These are applied to the bottom rail of the lower sash to afford a hold for the fingers when raising the sash.
Sash lifts are of four kinds: 1. The flush sash lift (see E, Plate III.), which is mortised into the rail of the sash so as to be flush, or nearly flush with it. 2. The hook sash lift, the most common style of which is shown in Fig. 430. This is about the most convenient shape to take hold of, and is the shape most largely used. 3. Bar sash lifts which are of the shape shown in Fig. E. Plate III., and may be obtained either plain or ornamented. For very heavy windows the flush or bar sash lifts are best, as several fingers can be inserted into the lift. The flush sash lifts are also neater in appearance. 4. Sash lifts and locks combined. One of the most practical styles of these combined sash lifts and locks is shown in Fig. 430a. The hook is fastened with a pivot and terminates in a second hook, which catches over a plate screwed on to the sill. The upper part of the lift is forced out by a spring. Flush lifts with lock catch may also be had if desired. These locks should be used where there is but one sash to the window, or when the sashes are hung with spring balances.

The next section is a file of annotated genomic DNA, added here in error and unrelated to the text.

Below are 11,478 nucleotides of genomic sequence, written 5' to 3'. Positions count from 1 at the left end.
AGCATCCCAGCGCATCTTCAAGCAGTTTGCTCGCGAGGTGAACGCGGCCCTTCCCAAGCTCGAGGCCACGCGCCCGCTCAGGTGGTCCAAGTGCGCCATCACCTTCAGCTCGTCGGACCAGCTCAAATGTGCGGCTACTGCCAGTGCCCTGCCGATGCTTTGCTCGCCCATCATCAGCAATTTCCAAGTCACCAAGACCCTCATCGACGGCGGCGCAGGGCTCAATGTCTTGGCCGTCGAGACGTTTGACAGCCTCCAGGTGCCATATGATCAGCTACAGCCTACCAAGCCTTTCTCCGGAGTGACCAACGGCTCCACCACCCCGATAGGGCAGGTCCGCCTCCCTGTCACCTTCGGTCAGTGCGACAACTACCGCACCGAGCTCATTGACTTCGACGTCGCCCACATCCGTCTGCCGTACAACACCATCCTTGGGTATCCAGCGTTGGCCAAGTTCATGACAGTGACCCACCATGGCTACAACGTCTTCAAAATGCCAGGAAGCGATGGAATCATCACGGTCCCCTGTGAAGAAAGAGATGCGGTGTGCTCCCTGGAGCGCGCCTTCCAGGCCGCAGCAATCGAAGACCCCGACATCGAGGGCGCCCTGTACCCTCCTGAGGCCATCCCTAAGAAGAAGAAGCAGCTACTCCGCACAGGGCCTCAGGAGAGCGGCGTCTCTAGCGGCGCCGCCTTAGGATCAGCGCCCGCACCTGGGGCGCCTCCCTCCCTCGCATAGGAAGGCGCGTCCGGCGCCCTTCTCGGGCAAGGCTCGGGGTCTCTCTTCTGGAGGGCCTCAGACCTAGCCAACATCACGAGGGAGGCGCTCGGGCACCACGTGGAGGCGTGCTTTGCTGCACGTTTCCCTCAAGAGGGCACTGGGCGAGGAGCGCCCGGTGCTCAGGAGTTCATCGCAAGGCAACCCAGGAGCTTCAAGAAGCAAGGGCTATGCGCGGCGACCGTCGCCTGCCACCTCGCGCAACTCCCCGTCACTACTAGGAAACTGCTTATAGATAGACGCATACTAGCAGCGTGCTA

Fig. 430 - Ordinary Hook Sash Lift.
Fig. 430a - Sash Lift and Lock.
Fig. 431 shows a sash lift intended to go on the stile of the sash about half way up (made by the Wilier Manufacturing Co.), that is very convenient for the ordinary windows of residences, as it can be used equally as well for raising or lowering the sash; it will be found especially convenient on the upper sash, as well to lower it as to raise it.
Sash pull plates or sockets, being small brass plates with a round hole or socket, are often screwed to the top rail of plate glass windows for pulling down the sash. A pole is used for this purpose with a hook, called a sash pull, on the end of it which fits into the socket on the sash.
The use of sash pulls and sockets prevents the sash from being racked and strained and are a great convenience. They should be of solid bronze on all but the very cheapest work.
Stop Adjusters - It is becoming the custom in good buildings to secure the stop beads of the windows, and also of sliding doors with screws passing through an elongated hole in a round plate or socket let into the stop. The elongated hole or slot is placed at right angles to the sash so that the stop can readily be moved in or out as the sash swells or shrinks. They may be obtained in all finishes with screws to match. They cost from 12 ½ to 25 cents a dozen in ordinary finishes.
Fig. 431. - Willer Sash Lift.
Fig. 432 - Turnbuckle for Casement Windows.